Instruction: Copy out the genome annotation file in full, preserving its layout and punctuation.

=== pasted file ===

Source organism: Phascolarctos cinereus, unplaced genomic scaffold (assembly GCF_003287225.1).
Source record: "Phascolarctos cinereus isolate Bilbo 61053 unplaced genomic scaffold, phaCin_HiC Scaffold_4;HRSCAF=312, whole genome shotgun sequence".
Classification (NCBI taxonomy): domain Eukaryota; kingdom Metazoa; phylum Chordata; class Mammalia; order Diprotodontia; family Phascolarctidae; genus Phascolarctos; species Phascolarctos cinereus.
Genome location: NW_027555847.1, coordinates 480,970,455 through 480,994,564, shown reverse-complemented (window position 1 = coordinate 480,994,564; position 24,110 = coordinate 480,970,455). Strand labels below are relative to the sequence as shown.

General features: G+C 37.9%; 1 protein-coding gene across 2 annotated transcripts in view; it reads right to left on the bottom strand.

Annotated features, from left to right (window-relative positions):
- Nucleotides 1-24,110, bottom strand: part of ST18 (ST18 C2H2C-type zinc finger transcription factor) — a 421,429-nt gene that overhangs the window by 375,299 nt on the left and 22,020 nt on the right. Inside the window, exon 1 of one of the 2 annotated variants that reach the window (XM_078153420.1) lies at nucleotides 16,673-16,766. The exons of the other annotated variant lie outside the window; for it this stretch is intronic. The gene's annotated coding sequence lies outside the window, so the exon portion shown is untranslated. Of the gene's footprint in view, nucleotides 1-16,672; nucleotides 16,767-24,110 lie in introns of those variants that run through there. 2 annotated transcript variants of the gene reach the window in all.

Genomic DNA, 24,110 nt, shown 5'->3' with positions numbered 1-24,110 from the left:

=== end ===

Source organism: Phascolarctos cinereus, unplaced genomic scaffold (assembly GCF_003287225.1).
Source record: "Phascolarctos cinereus isolate Bilbo 61053 unplaced genomic scaffold, phaCin_HiC Scaffold_4;HRSCAF=312, whole genome shotgun sequence".
Classification (NCBI taxonomy): domain Eukaryota; kingdom Metazoa; phylum Chordata; class Mammalia; order Diprotodontia; family Phascolarctidae; genus Phascolarctos; species Phascolarctos cinereus.
Genome location: NW_027555847.1, coordinates 480,970,455 through 480,994,564, shown reverse-complemented (window position 1 = coordinate 480,994,564; position 24,110 = coordinate 480,970,455). Strand labels below are relative to the sequence as shown.

General features: G+C 37.9%; 1 protein-coding gene across 2 annotated transcripts in view; it reads right to left on the bottom strand.

Annotated features, from left to right (window-relative positions):
- Nucleotides 1-24,110, bottom strand: part of ST18 (ST18 C2H2C-type zinc finger transcription factor) — a 421,429-nt gene that overhangs the window by 375,299 nt on the left and 22,020 nt on the right. Inside the window, exon 1 of one of the 2 annotated variants that reach the window (XM_078153420.1) lies at nucleotides 16,673-16,766. The exons of the other annotated variant lie outside the window; for it this stretch is intronic. The gene's annotated coding sequence lies outside the window, so the exon portion shown is untranslated. Of the gene's footprint in view, nucleotides 1-16,672; nucleotides 16,767-24,110 lie in introns of those variants that run through there. 2 annotated transcript variants of the gene reach the window in all.

Genomic DNA, 24,110 nt, shown 5'->3' with positions numbered 1-24,110 from the left: